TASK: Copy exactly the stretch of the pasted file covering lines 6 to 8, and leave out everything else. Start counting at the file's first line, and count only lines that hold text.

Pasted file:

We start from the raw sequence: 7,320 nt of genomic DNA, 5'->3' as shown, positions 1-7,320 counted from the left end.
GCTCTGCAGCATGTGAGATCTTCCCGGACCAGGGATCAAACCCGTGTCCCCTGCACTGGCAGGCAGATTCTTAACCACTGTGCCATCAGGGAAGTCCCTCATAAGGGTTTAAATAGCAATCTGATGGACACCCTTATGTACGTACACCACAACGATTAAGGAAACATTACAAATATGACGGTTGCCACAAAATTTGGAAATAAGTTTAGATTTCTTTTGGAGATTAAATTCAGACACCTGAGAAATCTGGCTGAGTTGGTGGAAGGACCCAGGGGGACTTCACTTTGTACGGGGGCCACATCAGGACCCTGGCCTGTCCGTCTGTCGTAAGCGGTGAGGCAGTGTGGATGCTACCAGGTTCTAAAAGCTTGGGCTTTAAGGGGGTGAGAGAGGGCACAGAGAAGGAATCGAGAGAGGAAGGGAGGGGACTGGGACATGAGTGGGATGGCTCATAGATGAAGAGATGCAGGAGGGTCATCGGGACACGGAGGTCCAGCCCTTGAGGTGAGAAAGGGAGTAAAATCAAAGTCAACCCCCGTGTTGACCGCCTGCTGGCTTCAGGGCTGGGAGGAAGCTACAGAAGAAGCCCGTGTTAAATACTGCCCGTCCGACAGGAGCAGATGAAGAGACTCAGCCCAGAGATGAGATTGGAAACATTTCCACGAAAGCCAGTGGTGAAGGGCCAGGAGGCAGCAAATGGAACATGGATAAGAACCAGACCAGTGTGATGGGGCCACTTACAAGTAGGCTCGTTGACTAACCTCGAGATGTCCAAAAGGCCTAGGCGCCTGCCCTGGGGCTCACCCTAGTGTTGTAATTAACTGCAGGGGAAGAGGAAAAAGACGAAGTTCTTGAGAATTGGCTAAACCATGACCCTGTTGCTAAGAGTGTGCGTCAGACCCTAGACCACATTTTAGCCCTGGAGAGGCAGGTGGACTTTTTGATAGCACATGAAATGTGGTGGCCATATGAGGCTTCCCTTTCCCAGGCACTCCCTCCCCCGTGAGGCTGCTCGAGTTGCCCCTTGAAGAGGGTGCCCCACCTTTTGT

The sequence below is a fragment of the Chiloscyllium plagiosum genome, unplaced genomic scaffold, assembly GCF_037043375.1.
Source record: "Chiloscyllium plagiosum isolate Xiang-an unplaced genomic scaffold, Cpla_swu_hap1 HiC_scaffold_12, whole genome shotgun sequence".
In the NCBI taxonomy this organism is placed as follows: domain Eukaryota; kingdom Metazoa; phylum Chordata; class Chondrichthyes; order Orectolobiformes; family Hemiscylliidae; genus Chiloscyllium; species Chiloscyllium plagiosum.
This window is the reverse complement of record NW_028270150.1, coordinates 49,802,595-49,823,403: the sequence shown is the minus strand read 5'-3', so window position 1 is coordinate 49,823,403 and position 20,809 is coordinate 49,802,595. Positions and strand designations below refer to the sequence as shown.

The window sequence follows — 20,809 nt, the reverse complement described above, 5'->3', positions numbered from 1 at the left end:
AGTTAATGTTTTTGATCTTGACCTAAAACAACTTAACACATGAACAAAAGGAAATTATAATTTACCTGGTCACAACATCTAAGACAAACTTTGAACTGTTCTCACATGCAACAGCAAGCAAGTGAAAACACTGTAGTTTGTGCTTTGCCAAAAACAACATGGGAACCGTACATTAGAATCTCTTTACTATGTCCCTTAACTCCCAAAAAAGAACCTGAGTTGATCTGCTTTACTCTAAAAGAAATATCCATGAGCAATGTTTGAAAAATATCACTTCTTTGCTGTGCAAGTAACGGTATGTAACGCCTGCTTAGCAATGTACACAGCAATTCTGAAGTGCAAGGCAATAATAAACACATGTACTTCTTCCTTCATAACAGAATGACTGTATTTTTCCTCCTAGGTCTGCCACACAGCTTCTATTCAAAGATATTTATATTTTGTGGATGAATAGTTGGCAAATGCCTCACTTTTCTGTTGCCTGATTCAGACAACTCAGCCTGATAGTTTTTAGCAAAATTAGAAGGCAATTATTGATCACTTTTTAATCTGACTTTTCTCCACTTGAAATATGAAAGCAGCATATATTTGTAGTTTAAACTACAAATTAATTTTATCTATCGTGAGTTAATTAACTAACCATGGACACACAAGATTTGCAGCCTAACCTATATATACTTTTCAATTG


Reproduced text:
This window is the reverse complement of record NW_028270150.1, coordinates 49,802,595-49,823,403: the sequence shown is the minus strand read 5'-3', so window position 1 is coordinate 49,823,403 and position 20,809 is coordinate 49,802,595. Positions and strand designations below refer to the sequence as shown.

The window sequence follows — 20,809 nt, the reverse complement described above, 5'->3', positions numbered from 1 at the left end:
AGTTAATGTTTTTGATCTTGACCTAAAACAACTTAACACATGAACAAAAGGAAATTATAATTTACCTGGTCACAACATCTAAGACAAACTTTGAACTGTTCTCACATGCAACAGCAAGCAAGTGAAAACACTGTAGTTTGTGCTTTGCCAAAAACAACATGGGAACCGTACATTAGAATCTCTTTACTATGTCCCTTAACTCCCAAAAAAGAACCTGAGTTGATCTGCTTTACTCTAAAAGAAATATCCATGAGCAATGTTTGAAAAATATCACTTCTTTGCTGTGCAAGTAACGGTATGTAACGCCTGCTTAGCAATGTACACAGCAATTCTGAAGTGCAAGGCAATAATAAACACATGTACTTCTTCCTTCATAACAGAATGACTGTATTTTTCCTCCTAGGTCTGCCACACAGCTTCTATTCAAAGATATTTATATTTTGTGGATGAATAGTTGGCAAATGCCTCACTTTTCTGTTGCCTGATTCAGACAACTCAGCCTGATAGTTTTTAGCAAAATTAGAAGGCAATTATTGATCACTTTTTAATCTGACTTTTCTCCACTTGAAATATGAAAGCAGCATATATTTGTAGTTTAAACTACAAATTAATTTTATCTATCGTGAGTTAATTAACTAACCATGGACACACAAGATTTGCAGCCTAACCTATATATACTTTTCAATTG